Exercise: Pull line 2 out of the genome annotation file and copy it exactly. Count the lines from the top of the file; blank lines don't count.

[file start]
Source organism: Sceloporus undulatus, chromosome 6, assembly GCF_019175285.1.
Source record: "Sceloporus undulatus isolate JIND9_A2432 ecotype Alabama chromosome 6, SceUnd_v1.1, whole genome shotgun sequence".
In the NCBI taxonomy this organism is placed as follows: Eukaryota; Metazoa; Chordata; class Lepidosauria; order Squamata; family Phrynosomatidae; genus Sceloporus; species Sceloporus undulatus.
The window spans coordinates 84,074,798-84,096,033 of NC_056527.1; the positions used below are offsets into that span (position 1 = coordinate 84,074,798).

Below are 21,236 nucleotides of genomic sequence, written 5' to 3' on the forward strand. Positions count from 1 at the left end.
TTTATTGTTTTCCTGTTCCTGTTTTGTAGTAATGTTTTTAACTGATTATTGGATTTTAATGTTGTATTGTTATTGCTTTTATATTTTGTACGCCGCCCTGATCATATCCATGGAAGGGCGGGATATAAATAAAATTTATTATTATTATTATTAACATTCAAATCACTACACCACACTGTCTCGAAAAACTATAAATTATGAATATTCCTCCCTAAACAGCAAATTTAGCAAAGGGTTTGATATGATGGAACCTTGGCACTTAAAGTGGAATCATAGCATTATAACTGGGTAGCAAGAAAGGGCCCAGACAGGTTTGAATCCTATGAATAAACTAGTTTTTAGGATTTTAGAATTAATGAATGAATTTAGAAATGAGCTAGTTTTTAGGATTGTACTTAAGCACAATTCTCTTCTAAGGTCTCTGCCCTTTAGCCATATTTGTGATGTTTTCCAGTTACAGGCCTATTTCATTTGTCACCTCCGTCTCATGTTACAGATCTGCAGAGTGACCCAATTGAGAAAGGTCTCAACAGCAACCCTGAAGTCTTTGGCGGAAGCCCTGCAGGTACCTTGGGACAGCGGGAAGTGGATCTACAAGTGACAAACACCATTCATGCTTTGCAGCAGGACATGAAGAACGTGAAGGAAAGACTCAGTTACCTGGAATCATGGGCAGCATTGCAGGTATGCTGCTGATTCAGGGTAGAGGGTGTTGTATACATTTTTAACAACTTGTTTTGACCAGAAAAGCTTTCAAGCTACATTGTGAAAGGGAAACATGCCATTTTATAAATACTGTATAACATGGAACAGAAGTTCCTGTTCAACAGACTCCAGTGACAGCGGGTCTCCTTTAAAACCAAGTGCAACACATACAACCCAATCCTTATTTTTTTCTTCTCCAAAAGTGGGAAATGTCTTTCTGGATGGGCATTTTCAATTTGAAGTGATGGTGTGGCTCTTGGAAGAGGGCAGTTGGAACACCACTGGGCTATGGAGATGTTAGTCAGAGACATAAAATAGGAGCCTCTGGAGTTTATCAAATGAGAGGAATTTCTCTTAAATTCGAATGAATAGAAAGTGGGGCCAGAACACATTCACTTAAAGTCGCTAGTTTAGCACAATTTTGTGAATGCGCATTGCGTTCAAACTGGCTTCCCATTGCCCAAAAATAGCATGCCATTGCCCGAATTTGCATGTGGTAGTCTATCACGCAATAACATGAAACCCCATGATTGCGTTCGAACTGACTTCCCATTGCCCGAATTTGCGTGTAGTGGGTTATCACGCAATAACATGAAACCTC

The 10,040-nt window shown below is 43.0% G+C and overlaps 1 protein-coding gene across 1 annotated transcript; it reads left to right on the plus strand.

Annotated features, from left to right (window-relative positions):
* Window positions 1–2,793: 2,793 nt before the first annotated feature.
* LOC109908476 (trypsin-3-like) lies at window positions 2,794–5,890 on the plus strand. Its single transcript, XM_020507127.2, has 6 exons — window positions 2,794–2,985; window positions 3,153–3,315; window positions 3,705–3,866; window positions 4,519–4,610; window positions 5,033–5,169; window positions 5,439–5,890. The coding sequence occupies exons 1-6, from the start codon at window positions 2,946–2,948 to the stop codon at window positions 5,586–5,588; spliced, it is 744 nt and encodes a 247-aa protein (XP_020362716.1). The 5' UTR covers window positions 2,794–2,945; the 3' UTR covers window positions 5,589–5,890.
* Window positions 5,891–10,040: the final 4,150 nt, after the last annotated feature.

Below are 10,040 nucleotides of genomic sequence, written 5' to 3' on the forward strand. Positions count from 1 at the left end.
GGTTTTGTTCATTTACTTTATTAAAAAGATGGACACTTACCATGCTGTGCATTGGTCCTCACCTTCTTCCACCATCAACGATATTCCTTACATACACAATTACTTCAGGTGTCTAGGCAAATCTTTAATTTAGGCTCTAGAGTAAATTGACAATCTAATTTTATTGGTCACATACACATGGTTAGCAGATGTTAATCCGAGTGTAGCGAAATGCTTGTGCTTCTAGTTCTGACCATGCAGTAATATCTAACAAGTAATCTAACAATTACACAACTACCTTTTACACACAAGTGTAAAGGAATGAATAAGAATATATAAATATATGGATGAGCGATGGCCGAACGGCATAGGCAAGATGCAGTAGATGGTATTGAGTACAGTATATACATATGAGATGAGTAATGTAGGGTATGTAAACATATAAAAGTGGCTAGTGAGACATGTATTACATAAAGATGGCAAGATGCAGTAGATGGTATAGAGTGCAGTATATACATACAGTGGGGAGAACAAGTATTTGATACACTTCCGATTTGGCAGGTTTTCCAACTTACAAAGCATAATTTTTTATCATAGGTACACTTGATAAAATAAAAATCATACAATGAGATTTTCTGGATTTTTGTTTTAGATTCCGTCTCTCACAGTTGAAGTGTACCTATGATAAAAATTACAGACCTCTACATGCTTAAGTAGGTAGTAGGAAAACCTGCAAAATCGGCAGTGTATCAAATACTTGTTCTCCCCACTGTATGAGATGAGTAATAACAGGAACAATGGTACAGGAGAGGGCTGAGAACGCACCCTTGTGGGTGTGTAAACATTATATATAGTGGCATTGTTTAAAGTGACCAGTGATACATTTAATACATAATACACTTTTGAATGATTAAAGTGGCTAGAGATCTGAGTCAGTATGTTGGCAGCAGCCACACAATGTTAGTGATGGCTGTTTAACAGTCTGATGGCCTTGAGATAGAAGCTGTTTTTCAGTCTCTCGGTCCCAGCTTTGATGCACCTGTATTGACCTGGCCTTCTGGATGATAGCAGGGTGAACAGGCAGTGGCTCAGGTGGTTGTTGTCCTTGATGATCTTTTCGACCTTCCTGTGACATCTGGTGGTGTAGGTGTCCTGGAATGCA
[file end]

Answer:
Source record: "Sceloporus undulatus isolate JIND9_A2432 ecotype Alabama chromosome 6, SceUnd_v1.1, whole genome shotgun sequence".